Australian Poetry Ltd, the recently formed peak industrial body for Australian poets, has declared this to be National Poetry Week. I’ve been too preoccupied with fighting off a virus and feeling sorry for myself to pay much attention, though my impression is that NPW hasn’t been quite as big as the State of Origin week. Some days have had a theme word – one day Read, another Write, and today Buy. I dutifully rose from my tissue-bedecked bed, caught the bus to Gleebooks and bought two slim volumes. But, I hear you protest, surely you could find something more interesting than a trip to a bookshop to get out of the house for? You’re right. There was also the Poets’ Train.

From the CountryLink website:

To celebrate National Poetry Week and the joys of train travel, a group of Canberra poets are catching the train to Sydney to join forces with like-minded bards for an exciting program of social and literary events.

Those events included composing poems during the train journey today for later publication in a chapbook, a dinner and a poetry slam. The thing that caught my attention was a poetry recital on arrival at Central Station this afternoon ‘with media attending’. Gleebooks was just a stop on the way.

The country trains concourse at Sydney’s Central is a lovely space, full of light and air. As I came through the main entrance the first thing I saw was a group of about twenty people, significantly more warmly dressed than called for by the Sydney spring weather, looking like a small choir with a conductor standing in front of them. It was Train Poets, and one of them was reading to the rest. A woman who turned out to be Poets Train Coordinator, Fiona McIlroy, gestured a welcome, and I became, as far as I could tell, the only member of the public to join the audience. There was a young man taking photos – presumably he was the attending media, and if I find any pics on line I’ll add a link to them.

And you know, it was fun. Poems were read that were variously witty, comic, fanciful, and elegant, and most hot from the oven. I chatted to the people closest to me, who said that the train poets had sat working away at their notebooks, taking a break every hour (it’s roughly a four hour trip) to read the work so far. As a result, at the reading I was privileged to attend, they had already established a palpable sense of communal bardship. Contemporary poetry is often criticised as being a matter of poets writing poetry that is read only by other poets. Even if that description were accurate, if it signified the kind of warmth, generosity, mutual appreciation that featured in this event it wouldn’t be an entirely bad thing. No one seemed disappointed at the absence of TV cameras. It was culture without commodification, and I look forward to the chapbook.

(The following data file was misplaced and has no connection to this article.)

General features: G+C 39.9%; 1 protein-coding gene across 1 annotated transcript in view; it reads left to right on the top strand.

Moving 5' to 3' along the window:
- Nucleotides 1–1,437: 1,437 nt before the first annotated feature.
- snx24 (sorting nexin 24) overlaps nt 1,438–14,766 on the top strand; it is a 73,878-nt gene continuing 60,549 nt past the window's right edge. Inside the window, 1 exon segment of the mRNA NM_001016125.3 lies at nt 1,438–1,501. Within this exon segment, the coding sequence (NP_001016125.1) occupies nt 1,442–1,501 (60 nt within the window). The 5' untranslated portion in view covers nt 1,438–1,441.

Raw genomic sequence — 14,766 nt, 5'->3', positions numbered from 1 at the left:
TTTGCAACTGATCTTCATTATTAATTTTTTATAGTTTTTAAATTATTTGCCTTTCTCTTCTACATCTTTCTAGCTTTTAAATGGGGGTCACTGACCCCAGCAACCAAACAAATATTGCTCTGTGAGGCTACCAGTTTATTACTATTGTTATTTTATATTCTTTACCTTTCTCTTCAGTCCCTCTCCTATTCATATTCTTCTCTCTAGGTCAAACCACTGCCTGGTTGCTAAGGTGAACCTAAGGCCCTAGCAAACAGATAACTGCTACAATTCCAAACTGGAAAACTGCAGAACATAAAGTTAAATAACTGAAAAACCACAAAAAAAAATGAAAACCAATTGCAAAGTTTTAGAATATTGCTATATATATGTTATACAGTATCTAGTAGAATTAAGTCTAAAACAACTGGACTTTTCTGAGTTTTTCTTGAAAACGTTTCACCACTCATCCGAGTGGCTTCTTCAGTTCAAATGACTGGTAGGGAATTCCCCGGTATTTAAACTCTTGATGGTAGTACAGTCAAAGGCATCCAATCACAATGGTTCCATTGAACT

I doubt if I’ll get to the slam tomorrow night, as I’m not taking my germs out after dark, but if you’re in Sydney you could do a lot worse than head for The Friend in Hand Hotel, Glebe, at 7 pm.

To cap off my participation in National Poetry Week, there was an email waiting for me when I got home to say that my pre-ordered copy of Bob Dylan’s Tempest, official launch date Tuesday 11 September, was ready to be downloaded. So I’ve been typing this up, home alone on a Friday night, listening to croaky Bob, ‘It’s soon after midnight, and I don’t want no-body but you.’

Happy National Poetry Week!

Added on 1 October: Fiona McIlroy reports on the Poets’ Train at the Australian Poetry website, with photos and the text of one of the poems.

’Tis the season

The nursing home, which is run by a church organisation, has a number of celebratory events at this time of year. Last Tuesday was carols evening, attended by residents from all the organisation’s nursing homes in the region. The home’s vast garage is hung with tinsel; there’s a gigantic throne for when Santa makes an appearance, and a number of life-sized Santa statues. A troupe of school children sing carols (some of the same ones that have been piped in from a CD player as the masses assemble. A chaplain (or ‘Director of Pastoral Services’) gives a brief talk about ‘the true meaning of Christmas’, which apparently is that her allocated time is far too short. There’s ice cream and cupcakes and softdrink. Mollie joined in the applause and waved her cup of lemonade in time to the singing, and that makes the event a success. Personally I’d rather have teeth pulled, or even listen to Bob Dylan’s latest album.